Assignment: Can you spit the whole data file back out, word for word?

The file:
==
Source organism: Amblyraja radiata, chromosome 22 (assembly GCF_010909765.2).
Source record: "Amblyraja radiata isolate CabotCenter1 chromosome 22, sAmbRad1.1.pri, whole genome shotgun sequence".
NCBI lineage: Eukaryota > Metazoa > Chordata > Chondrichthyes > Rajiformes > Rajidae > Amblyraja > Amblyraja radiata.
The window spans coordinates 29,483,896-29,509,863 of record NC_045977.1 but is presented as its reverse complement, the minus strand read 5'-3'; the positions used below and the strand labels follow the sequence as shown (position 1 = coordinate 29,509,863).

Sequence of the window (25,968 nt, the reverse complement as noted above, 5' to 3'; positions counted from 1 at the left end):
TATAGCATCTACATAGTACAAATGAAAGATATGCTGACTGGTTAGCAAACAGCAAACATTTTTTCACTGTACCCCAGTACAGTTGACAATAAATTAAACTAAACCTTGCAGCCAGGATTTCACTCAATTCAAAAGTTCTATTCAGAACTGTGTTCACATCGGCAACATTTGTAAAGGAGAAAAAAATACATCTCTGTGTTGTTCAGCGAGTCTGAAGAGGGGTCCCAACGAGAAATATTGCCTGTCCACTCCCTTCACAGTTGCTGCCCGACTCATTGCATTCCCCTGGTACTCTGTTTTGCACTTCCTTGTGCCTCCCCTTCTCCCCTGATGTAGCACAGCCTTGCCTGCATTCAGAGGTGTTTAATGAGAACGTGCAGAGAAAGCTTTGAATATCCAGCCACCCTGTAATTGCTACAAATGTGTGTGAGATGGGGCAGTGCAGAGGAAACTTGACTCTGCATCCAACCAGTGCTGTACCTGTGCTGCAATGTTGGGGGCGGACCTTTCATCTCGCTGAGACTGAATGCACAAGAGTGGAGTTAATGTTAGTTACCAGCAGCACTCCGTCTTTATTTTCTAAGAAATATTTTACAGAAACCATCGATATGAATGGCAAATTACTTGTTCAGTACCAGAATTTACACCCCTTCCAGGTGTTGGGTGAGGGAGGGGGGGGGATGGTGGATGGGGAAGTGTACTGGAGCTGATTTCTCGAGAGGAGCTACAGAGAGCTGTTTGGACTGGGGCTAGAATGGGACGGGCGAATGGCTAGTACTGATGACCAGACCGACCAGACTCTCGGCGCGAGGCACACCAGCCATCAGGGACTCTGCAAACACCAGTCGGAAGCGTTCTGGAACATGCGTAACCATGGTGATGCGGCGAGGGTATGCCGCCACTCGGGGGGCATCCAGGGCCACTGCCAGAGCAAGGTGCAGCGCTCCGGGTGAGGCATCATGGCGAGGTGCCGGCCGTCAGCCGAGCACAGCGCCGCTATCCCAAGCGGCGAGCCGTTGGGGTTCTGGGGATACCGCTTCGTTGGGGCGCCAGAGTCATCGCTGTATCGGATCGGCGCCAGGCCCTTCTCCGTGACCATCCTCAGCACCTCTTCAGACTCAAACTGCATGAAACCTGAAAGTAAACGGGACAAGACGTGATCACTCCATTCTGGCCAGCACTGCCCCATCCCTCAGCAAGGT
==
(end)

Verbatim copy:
Source organism: Amblyraja radiata, chromosome 22 (assembly GCF_010909765.2).
Source record: "Amblyraja radiata isolate CabotCenter1 chromosome 22, sAmbRad1.1.pri, whole genome shotgun sequence".
NCBI lineage: Eukaryota > Metazoa > Chordata > Chondrichthyes > Rajiformes > Rajidae > Amblyraja > Amblyraja radiata.
The window spans coordinates 29,483,896-29,509,863 of record NC_045977.1 but is presented as its reverse complement, the minus strand read 5'-3'; the positions used below and the strand labels follow the sequence as shown (position 1 = coordinate 29,509,863).

Sequence of the window (25,968 nt, the reverse complement as noted above, 5' to 3'; positions counted from 1 at the left end):
TATAGCATCTACATAGTACAAATGAAAGATATGCTGACTGGTTAGCAAACAGCAAACATTTTTTCACTGTACCCCAGTACAGTTGACAATAAATTAAACTAAACCTTGCAGCCAGGATTTCACTCAATTCAAAAGTTCTATTCAGAACTGTGTTCACATCGGCAACATTTGTAAAGGAGAAAAAAATACATCTCTGTGTTGTTCAGCGAGTCTGAAGAGGGGTCCCAACGAGAAATATTGCCTGTCCACTCCCTTCACAGTTGCTGCCCGACTCATTGCATTCCCCTGGTACTCTGTTTTGCACTTCCTTGTGCCTCCCCTTCTCCCCTGATGTAGCACAGCCTTGCCTGCATTCAGAGGTGTTTAATGAGAACGTGCAGAGAAAGCTTTGAATATCCAGCCACCCTGTAATTGCTACAAATGTGTGTGAGATGGGGCAGTGCAGAGGAAACTTGACTCTGCATCCAACCAGTGCTGTACCTGTGCTGCAATGTTGGGGGCGGACCTTTCATCTCGCTGAGACTGAATGCACAAGAGTGGAGTTAATGTTAGTTACCAGCAGCACTCCGTCTTTATTTTCTAAGAAATATTTTACAGAAACCATCGATATGAATGGCAAATTACTTGTTCAGTACCAGAATTTACACCCCTTCCAGGTGTTGGGTGAGGGAGGGGGGGGGATGGTGGATGGGGAAGTGTACTGGAGCTGATTTCTCGAGAGGAGCTACAGAGAGCTGTTTGGACTGGGGCTAGAATGGGACGGGCGAATGGCTAGTACTGATGACCAGACCGACCAGACTCTCGGCGCGAGGCACACCAGCCATCAGGGACTCTGCAAACACCAGTCGGAAGCGTTCTGGAACATGCGTAACCATGGTGATGCGGCGAGGGTATGCCGCCACTCGGGGGGCATCCAGGGCCACTGCCAGAGCAAGGTGCAGCGCTCCGGGTGAGGCATCATGGCGAGGTGCCGGCCGTCAGCCGAGCACAGCGCCGCTATCCCAAGCGGCGAGCCGTTGGGGTTCTGGGGATACCGCTTCGTTGGGGCGCCAGAGTCATCGCTGTATCGGATCGGCGCCAGGCCCTTCTCCGTGACCATCCTCAGCACCTCTTCAGACTCAAACTGCATGAAACCTGAAAGTAAACGGGACAAGACGTGATCACTCCATTCTGGCCAGCACTGCCCCATCCCTCAGCAAGGT